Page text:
On our first morning we were out the door of our Savannah Airbnb at 8:15. We began our morning walk through beautiful Forsyth Park, enjoying the towering majesty of the large oak trees. The kids had fun running around, talking to the friendly locals and petting their dogs, while we enjoyed the beauty of the park and its amazing centerpiece fountain.
After leaving the park we traveled north on Bull Street, enjoying the historic architecture and the five amazing public squares along the way to the waterfront. Each square is well-treed with some form of monument in the middle (statue, etc.). It’s one of the nicest city streets I can remember anywhere in the world.
Upon reaching the riverfront, we stopped in the Visitor Information Center to let the kids use their restrooms as well as ask for some local hiking recommendations. We walked both directions along River Street, doing some window shopping, while trying to resist the tempting smells wafting from the many candy shops.
Ultimately, the wonderful smells got the best of us and we stopped in River Street Sweets for some freshly made Pecan Praline. Oh man, if you have a sweet tooth (like we do!), this is such a nice treat!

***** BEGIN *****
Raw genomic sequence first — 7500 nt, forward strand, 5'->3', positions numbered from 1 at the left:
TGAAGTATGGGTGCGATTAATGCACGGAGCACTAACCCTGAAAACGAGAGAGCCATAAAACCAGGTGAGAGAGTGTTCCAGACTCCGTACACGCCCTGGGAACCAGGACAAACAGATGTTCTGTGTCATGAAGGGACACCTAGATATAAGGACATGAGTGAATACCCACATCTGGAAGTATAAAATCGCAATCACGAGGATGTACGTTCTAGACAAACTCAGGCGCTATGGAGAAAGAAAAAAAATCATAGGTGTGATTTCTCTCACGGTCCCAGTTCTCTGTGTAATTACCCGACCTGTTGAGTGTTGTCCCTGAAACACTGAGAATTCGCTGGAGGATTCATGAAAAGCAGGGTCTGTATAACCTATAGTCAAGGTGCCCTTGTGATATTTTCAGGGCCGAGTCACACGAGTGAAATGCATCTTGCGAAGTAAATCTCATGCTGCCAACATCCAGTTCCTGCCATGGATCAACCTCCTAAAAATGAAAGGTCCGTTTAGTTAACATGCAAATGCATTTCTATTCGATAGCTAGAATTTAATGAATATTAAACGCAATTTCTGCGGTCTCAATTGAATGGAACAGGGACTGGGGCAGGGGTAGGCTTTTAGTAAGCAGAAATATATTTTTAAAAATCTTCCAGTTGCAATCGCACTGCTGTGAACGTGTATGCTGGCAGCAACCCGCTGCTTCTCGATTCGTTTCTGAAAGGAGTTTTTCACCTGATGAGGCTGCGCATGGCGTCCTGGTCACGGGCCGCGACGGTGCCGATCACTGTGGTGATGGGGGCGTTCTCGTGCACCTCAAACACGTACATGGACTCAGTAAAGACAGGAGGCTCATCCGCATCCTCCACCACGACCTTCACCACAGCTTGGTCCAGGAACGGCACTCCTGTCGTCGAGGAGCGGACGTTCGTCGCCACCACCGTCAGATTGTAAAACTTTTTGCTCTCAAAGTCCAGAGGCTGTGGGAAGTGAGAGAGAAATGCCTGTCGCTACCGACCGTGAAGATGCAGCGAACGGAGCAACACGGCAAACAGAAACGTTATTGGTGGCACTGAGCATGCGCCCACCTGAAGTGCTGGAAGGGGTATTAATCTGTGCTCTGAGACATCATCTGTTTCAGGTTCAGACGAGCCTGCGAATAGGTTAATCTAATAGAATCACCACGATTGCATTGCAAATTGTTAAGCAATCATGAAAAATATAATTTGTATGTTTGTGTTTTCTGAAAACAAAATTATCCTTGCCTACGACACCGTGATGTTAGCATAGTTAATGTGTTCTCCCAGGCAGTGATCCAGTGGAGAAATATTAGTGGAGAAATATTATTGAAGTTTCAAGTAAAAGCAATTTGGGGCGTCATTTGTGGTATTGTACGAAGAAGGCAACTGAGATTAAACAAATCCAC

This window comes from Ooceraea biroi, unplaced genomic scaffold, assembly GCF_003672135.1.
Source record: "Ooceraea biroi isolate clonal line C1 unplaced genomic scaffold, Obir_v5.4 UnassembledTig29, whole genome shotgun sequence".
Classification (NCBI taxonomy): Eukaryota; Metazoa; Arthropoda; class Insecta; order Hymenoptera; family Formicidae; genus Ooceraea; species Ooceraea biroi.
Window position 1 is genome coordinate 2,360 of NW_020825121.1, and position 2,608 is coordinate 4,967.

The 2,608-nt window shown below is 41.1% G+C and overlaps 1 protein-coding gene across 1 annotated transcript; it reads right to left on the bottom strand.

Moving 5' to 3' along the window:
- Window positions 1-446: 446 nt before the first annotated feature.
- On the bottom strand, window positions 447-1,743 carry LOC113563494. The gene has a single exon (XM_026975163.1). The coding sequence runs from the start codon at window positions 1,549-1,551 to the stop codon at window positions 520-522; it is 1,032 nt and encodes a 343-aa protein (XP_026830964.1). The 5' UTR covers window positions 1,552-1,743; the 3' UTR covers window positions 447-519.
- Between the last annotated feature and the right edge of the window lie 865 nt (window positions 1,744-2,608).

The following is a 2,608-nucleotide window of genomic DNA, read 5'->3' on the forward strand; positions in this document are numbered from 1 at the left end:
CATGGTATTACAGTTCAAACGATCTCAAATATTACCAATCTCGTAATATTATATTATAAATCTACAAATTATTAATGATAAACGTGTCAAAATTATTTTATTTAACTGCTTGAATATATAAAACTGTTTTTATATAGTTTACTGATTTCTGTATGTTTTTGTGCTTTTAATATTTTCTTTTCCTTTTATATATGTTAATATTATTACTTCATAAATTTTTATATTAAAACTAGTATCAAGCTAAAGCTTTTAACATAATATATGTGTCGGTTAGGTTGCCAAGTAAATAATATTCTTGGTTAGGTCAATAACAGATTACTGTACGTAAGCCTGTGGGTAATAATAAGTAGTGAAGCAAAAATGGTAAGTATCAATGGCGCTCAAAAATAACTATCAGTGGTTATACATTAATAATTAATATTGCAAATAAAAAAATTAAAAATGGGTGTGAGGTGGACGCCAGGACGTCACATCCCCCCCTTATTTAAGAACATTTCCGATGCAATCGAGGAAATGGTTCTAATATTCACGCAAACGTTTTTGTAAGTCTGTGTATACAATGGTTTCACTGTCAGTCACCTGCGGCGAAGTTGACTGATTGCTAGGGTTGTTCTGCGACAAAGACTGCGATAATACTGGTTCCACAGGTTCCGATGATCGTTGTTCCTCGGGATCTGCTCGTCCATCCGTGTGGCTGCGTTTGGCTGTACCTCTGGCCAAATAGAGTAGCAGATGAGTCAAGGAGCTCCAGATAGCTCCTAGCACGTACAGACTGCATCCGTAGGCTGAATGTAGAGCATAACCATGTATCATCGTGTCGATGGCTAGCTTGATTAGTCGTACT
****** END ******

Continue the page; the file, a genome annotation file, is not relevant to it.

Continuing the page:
We finished the morning by walking through the City Market. This street is pedestrian only, giving the kids freedom to run free and climb on everything in sight – what a couple of monkeys!
It was a hot, humid morning with the temperatures hovering in the high 80’s. At the east end of the City Market is Ellis Square, another of Savannah’s great public spaces. Ellis Square had a small splash park in it, so we let the kids strip down to their underwear and run wild in the water park. They had walked nearly 3.1 miles (5km) in the Georgia heat, so they really deserved the opportunity to cool down while having a ton of fun.
Once they kids had their fill of the splash park, we walked a few blocks to catch the free DOT bus which took us back to Forsyth Park where we began our journey earlier that morning.
Skidaway Sate Park
After our little guy’s nap, we hopped in the car and drove 20 minutes towards the coast to Skidaway State Park, one of the places the Visitor’s Center recommended for a good family hike. We didn’t have a lot of time, so we decided to walk one of the shorter trails (the Sandpiper Trail loop to the Avian Loop) totaling about 2 miles.
The Sandpiper Trail was a lot of fun for the kids. It begins with a long wooden boardwalk over a stretch of salt flats. When you look over the railing onto the salt flats you can see lots of little Fiddler Crabs scurrying about – you’d better be quiet though as they are skittish and will scurry down their holes if they hear a loud noise.